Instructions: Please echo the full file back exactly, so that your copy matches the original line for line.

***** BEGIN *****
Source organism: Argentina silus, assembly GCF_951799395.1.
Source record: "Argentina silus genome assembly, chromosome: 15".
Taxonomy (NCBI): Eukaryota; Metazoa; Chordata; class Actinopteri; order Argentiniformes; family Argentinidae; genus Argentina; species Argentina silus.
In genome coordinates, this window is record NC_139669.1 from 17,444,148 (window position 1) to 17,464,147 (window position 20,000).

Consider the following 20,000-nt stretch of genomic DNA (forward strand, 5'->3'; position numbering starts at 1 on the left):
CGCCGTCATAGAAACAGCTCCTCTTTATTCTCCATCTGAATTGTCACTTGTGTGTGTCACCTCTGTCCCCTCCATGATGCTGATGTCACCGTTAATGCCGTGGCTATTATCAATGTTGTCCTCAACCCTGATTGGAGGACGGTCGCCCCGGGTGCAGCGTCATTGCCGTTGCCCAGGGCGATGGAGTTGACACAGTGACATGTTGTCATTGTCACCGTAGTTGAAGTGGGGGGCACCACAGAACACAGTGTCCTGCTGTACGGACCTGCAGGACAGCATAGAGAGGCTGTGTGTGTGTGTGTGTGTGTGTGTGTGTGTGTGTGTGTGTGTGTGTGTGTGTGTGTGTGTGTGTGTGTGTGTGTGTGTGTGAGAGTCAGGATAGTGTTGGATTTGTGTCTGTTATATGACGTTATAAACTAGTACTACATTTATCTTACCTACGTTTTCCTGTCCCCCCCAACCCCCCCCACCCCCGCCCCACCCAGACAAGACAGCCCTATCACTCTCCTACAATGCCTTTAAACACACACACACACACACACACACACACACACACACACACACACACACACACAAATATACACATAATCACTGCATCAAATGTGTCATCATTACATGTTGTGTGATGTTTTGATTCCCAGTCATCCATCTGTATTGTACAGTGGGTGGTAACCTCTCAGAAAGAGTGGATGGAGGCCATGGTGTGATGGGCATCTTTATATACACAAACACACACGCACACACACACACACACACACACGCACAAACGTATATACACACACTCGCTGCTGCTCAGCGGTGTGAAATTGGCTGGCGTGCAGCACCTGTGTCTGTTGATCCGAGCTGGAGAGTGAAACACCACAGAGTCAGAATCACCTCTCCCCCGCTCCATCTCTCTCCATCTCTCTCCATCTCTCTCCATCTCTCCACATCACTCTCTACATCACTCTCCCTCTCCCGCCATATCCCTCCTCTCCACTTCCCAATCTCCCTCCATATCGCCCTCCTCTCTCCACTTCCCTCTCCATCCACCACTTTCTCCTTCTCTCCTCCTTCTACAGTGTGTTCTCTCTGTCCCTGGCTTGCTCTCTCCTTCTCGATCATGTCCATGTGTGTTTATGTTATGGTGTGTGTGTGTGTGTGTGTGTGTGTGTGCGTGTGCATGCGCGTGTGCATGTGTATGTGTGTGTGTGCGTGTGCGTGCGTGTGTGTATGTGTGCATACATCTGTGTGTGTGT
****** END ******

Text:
Source organism: Argentina silus, assembly GCF_951799395.1.
Source record: "Argentina silus genome assembly, chromosome: 15".
Taxonomy (NCBI): Eukaryota; Metazoa; Chordata; class Actinopteri; order Argentiniformes; family Argentinidae; genus Argentina; species Argentina silus.
In genome coordinates, this window is record NC_139669.1 from 17,444,148 (window position 1) to 17,464,147 (window position 20,000).

Consider the following 20,000-nt stretch of genomic DNA (forward strand, 5'->3'; position numbering starts at 1 on the left):
CGCCGTCATAGAAACAGCTCCTCTTTATTCTCCATCTGAATTGTCACTTGTGTGTGTCACCTCTGTCCCCTCCATGATGCTGATGTCACCGTTAATGCCGTGGCTATTATCAATGTTGTCCTCAACCCTGATTGGAGGACGGTCGCCCCGGGTGCAGCGTCATTGCCGTTGCCCAGGGCGATGGAGTTGACACAGTGACATGTTGTCATTGTCACCGTAGTTGAAGTGGGGGGCACCACAGAACACAGTGTCCTGCTGTACGGACCTGCAGGACAGCATAGAGAGGCTGTGTGTGTGTGTGTGTGTGTGTGTGTGTGTGTGTGTGTGTGTGTGTGTGTGTGTGTGTGTGTGTGTGTGTGTGTGTGTGTGAGAGTCAGGATAGTGTTGGATTTGTGTCTGTTATATGACGTTATAAACTAGTACTACATTTATCTTACCTACGTTTTCCTGTCCCCCCCAACCCCCCCCACCCCCGCCCCACCCAGACAAGACAGCCCTATCACTCTCCTACAATGCCTTTAAACACACACACACACACACACACACACACACACACACACACACACACACACACAAATATACACATAATCACTGCATCAAATGTGTCATCATTACATGTTGTGTGATGTTTTGATTCCCAGTCATCCATCTGTATTGTACAGTGGGTGGTAACCTCTCAGAAAGAGTGGATGGAGGCCATGGTGTGATGGGCATCTTTATATACACAAACACACACGCACACACACACACACACACACACGCACAAACGTATATACACACACTCGCTGCTGCTCAGCGGTGTGAAATTGGCTGGCGTGCAGCACCTGTGTCTGTTGATCCGAGCTGGAGAGTGAAACACCACAGAGTCAGAATCACCTCTCCCCCGCTCCATCTCTCTCCATCTCTCTCCATCTCTCTCCATCTCTCCACATCACTCTCTACATCACTCTCCCTCTCCCGCCATATCCCTCCTCTCCACTTCCCAATCTCCCTCCATATCGCCCTCCTCTCTCCACTTCCCTCTCCATCCACCACTTTCTCCTTCTCTCCTCCTTCTACAGTGTGTTCTCTCTGTCCCTGGCTTGCTCTCTCCTTCTCGATCATGTCCATGTGTGTTTATGTTATGGTGTGTGTGTGTGTGTGTGTGTGTGTGTGCGTGTGCATGCGCGTGTGCATGTGTATGTGTGTGTGTGCGTGTGCGTGCGTGTGTGTATGTGTGCATACATCTGTGTGTGTGT